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NEW YORK WILL CONTESTS

21
Jun

By Jason Stern

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What happens during a will contest?

A will is a testamentary instrument that we all should make at some point in our lives. A will directs the distribution of our possessions to the people we choose at the end of our life. As New York estate attorneys we can tell you that whether an estate is 1 million dollars or 100 million dollars human nature does not change. Unfortunately it is not unheard of for an opportunist to exert undue influence and fraud in an attempt to increase their distribution from an estate. When this occurs, Manhattan will contest attorneys get involved.

In a recent New York will contest that spilled over into Manhattan Criminal Court, the heir to the Astor fortune and his mother’s New York estate attorney were both convicted of several counts of fraud. On January 30, 2002 Brooke Astor drafted a will with her then attorney Francis X. Morrissey, Jr. leaving her son Anthony Marshall $30 million. The remainder of Brooke Astor’s estimated $150 million estate was to be left to various charities and philanthropic institutions in NYC. Suffering from Alzheimer’s and physical abuse from her son, Brooke Astor died at the age of 105 in 2007. When her will was found it contained 3 codicils (amendments) leaving the entire fortune to her abusive son, Anthony Marshall.

What started out as a New York will probate quickly turned into a Manhattan criminal investigation and New York will contest. The first step in a New York will contest is to file objections with the Court questioning the will’s authenticity. Interestingly, in this case the objectants were not questioning the will’s authenticity. The attorney general representing the intended charities was only questioning the 3 codicils to the will that were executed near the end of Brooke Astor’s life while she was suffering from Alzheimer’s. In a New York will contest the Court then directs parties to complete 1404 discovery proceedings. These proceedings afford each side an opportunity to examine and question the witnesses and circumstances surrounding the will’s execution.

Conspicuously, when directed to comply with this Court’s written discovery, Anthony Marshall, Brooke Astor’s son refused to provide the requested documents surrounding each codicil. In an unusual estate practice maneuver Mr. Marshall attempted to invoke his 5 th Amendment privilege of the U.S. Constitution. The 5 th Amendment affords protection against self-incrimination in any civil, criminal or administrative proceeding if compelled testimony might lead to future criminal proceedings. Mr. Marshall argued that since there was a pending Manhattan criminal case, the production of the requested discovery in the New York will contest would only incriminate him further in the criminal matter.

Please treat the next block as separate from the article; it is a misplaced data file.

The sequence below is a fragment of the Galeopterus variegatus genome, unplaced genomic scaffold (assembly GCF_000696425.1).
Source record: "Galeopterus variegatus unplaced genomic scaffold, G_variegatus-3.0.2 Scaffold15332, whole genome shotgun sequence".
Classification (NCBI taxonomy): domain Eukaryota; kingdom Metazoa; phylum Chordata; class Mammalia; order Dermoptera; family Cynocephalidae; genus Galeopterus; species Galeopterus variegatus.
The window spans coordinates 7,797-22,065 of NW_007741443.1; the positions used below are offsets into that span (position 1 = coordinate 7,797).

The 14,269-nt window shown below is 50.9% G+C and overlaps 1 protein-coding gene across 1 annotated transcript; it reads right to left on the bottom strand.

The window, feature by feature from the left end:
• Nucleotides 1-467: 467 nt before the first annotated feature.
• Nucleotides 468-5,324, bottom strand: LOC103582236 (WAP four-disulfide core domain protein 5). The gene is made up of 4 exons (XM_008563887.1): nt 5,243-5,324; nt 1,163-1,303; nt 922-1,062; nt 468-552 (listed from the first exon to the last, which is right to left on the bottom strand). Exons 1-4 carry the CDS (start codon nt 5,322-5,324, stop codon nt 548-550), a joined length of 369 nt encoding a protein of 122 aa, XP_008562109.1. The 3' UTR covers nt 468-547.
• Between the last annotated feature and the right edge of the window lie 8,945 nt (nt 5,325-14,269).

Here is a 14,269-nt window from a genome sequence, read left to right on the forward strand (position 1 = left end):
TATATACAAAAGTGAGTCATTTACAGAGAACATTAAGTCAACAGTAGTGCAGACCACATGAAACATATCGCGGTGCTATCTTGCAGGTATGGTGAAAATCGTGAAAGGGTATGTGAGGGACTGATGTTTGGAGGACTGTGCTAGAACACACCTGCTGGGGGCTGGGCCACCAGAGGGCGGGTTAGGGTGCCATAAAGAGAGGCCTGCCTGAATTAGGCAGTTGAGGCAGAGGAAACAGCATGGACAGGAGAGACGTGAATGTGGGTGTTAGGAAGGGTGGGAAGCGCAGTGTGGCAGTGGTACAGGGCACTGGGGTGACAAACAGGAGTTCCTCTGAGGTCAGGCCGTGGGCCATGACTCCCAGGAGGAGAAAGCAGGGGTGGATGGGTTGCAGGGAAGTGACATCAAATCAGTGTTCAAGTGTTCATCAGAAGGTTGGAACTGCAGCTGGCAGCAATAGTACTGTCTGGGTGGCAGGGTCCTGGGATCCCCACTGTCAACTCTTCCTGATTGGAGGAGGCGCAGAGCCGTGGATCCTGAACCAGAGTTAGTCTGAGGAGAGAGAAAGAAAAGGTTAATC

Upon review by two New York State Appellate Courts, the Courts were not buying Mr. Marshall’s arguments. The Astor Court held that the 5 th Amendment privilege, ” does NOT extend to the compelled production of incriminating documents as the Court is afforded broad discretion in supervising disclosure and its discretion will NOT be disturbed unless that discretion has been clearly abused“. In doing so the Court decided that Anthony Marshall’s 5th Amendment Privilege against self-incrimination would not be violated by the production of incriminating documents. The Court acknowledged that the incriminating documents Mr. Marshall would be forced to furnish in connection with the New York Will Contest 1404 discovery demands would lead to further criminal charges. However the Court ultimately reasoned that the 5 th Amendment Privilege only applied to testimony and not written documentation. Thus, any documents furnished by Mr. Marshall regarding his involvement with the fraudulent codicils and misappropriation of Brooke Astor’s Estate funds were not only discoverable but outside any privilege.

In the criminal trial of both Anthony Marshall and attorney Francis C. Morrissey, Jr., testimony from character witnesses such as Barbara Walters and Henry Kissenger was used to convict them both. In October 2009 both Marshall and Morrissey were convicted of over 14 counts of fraud, conspiracy and forgery and each sentenced to 1-3 years in jail. In March of 2012, Brooke Astor’s Estate finally settled the New York will contest with her son, agreeing to pay Mr. Marshall $14 million. Far less than the $30 million Anthony was left in his mother’s original will. The remainder of Brooke Astor’s Estate was distributed to each of the charities and philanthropic organizations she mentioned in her will.

Having done many successful New York will contests we can tell you that very often the perpetrator of the fraud loses in the end. Most of the time the perpetrators lose anything they misappropriated from the estate and incur considerable legal fees and aggravation in the process. The Law Offices of Jason W. Stern & Associates has vast resources and experience in dealing with these estate matters. Should you wish to speak to an experienced Manhattan will contest attorney please call the Law Offices of Jason W. Stern & Associates at (718)261-2444 for a free consultation.